Confrontation Clause Revisited: Supreme Court Decisions Idaho v Wright, and Craig v Maryland

Editor's Note:

Two close Supreme Court decisions relevant for cases of alleged child sexual abuse were handed down this June.  Both cases, which were divided 5-4, addressed the question of how far states can go to prosecute child sexual abuse without violating the Sixth Amendment right to confrontation.  Both cases are relevant for health professionals and attorneys who deal with cases of alleged sexual abuse of children.

In Idaho v. Wright, the court found that the admission of the child's hearsay statements violated the Confrontation Clause.

In Maryland v. Craig(1) the court ruled that the Confrontation Clause does not require confrontation if other due process traditions are followed including testimony under oath, and full cross-examination.  The Confrontation Clause, therefore, does not guarantee criminal defendants an absolute right to a face-to-face meeting with the witnesses against them at trial. However, the trial court must determine on a case-specific basis whether a particular child would be traumatized by testifying in the presence of the defendant.

The Syllabus for each of these decisions is presented followed by a discussion of the meaning of the decisions for future sexual abuse cases. Louis Kiefer presents an attorney's response and Ralph Underwager a psychologist's response.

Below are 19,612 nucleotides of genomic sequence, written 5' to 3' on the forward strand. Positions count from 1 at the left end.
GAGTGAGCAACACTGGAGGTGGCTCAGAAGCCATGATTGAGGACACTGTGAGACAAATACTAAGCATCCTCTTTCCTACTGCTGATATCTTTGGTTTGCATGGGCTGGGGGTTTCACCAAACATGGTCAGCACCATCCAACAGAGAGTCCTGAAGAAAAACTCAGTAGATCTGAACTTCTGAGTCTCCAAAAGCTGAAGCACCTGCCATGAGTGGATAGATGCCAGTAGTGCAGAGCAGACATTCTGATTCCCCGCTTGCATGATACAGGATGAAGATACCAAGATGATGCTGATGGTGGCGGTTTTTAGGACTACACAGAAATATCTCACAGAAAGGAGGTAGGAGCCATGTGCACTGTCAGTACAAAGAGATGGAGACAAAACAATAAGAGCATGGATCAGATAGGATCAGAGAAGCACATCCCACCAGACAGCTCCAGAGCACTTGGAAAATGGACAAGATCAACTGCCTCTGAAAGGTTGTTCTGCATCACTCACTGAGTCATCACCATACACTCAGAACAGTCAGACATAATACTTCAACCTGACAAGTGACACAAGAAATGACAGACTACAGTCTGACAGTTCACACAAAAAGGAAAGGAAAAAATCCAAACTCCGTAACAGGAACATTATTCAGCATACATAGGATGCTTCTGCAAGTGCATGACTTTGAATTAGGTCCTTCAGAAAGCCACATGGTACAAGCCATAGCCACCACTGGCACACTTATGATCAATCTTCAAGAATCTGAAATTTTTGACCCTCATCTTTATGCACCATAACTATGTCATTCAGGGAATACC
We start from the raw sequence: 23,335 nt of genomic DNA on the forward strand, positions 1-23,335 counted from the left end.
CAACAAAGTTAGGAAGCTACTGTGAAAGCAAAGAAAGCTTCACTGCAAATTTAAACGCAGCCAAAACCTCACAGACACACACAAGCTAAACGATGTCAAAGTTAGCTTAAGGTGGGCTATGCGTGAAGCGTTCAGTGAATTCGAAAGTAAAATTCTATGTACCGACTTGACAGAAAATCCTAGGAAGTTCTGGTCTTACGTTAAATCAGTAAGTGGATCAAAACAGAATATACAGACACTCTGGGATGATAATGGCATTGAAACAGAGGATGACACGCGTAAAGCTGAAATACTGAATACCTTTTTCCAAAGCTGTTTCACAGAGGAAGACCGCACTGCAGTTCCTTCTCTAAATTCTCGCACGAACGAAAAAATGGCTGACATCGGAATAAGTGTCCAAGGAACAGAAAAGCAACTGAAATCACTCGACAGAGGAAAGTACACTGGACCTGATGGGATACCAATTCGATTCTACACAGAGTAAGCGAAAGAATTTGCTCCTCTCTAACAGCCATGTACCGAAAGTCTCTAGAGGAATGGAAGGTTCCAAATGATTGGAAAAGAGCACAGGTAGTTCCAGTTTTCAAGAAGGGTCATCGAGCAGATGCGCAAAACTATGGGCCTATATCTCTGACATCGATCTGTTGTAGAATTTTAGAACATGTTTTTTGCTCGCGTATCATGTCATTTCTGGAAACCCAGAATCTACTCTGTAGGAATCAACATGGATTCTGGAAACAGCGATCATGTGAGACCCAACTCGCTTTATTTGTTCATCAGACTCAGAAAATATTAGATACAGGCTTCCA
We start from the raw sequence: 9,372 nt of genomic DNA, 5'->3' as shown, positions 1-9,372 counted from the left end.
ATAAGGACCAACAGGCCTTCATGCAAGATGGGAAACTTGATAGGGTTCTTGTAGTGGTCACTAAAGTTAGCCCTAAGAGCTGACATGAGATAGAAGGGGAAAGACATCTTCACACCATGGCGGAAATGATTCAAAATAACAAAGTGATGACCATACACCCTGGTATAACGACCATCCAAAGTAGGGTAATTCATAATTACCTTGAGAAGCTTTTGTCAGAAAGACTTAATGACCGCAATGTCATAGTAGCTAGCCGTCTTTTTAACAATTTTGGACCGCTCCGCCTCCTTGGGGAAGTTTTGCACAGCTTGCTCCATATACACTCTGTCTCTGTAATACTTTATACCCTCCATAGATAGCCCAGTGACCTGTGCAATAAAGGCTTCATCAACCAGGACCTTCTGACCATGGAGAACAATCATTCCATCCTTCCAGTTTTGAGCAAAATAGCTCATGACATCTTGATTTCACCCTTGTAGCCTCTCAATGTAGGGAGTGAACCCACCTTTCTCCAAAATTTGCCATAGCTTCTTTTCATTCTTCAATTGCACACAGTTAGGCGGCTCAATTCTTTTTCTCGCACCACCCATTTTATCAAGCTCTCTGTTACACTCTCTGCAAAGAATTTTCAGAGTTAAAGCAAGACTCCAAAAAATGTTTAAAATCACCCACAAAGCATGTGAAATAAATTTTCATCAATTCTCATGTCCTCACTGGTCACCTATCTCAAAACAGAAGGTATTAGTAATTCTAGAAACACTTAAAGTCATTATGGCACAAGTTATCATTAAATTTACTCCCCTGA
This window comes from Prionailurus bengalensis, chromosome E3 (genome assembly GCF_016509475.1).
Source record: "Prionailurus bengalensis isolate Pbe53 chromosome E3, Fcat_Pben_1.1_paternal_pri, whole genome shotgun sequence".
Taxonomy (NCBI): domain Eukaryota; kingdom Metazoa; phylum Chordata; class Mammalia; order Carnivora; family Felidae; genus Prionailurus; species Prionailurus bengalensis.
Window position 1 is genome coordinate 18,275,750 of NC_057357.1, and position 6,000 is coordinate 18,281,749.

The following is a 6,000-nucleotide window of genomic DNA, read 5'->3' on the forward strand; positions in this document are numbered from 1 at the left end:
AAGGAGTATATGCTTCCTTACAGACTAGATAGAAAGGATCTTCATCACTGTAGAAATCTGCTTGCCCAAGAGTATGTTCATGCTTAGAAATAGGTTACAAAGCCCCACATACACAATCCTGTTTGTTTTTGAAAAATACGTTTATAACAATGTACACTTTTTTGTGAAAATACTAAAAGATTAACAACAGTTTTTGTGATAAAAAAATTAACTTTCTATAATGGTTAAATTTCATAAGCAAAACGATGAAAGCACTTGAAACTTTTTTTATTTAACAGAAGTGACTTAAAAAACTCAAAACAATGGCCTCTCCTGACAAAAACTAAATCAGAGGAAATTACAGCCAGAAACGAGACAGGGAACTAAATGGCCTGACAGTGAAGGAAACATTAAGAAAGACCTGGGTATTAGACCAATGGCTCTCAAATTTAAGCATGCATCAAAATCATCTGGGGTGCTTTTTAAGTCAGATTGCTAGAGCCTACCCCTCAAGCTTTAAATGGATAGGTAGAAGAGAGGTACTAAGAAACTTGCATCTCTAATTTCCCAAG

Supreme Court of The United States

IDAHO v. WRIGHT
(No.89-260. Argued April 18, 1990
Decided June 27, 1990)

Syllabus

Respondent Wright was charged under Idaho law with two counts of lewd conduct with a minor, specifically her 5 1/2 and 2 1/2 year-old-daughters.  At the trial, it was agreed that the younger daughter was not "capable of communicating to the jury."  However, the court admitted, under Idaho's residual hearsay exception, certain statements she had made to a pediatrician having extensive experience in child abuse cases.  The doctor testified that she had reluctantly answered questions about her own abuse, but had spontaneously volunteered information about her sister's abuse.  Wright was convicted on both counts, but appealed only from the conviction involving the younger child.  The State Supreme Court reversed, finding that the admission of the doctor's testimony under the residual hearsay exception violated Wright's rights under the Confrontation Clause.  The court noted that the child's statements did not fall within a traditional hearsay exception and lacked "particularized guarantees of trustworthiness" because the doctor had conducted the interview without procedural safeguards: he failed to videotape the interview, asked leading questions, and had a preconceived idea of what the child should be disclosing.  This error, the court found, was not harmless beyond a reasonable doubt.
  

Held:

The admission of the child's hearsay statements violated Wright's Confrontation Clause rights. Pp. 6-20.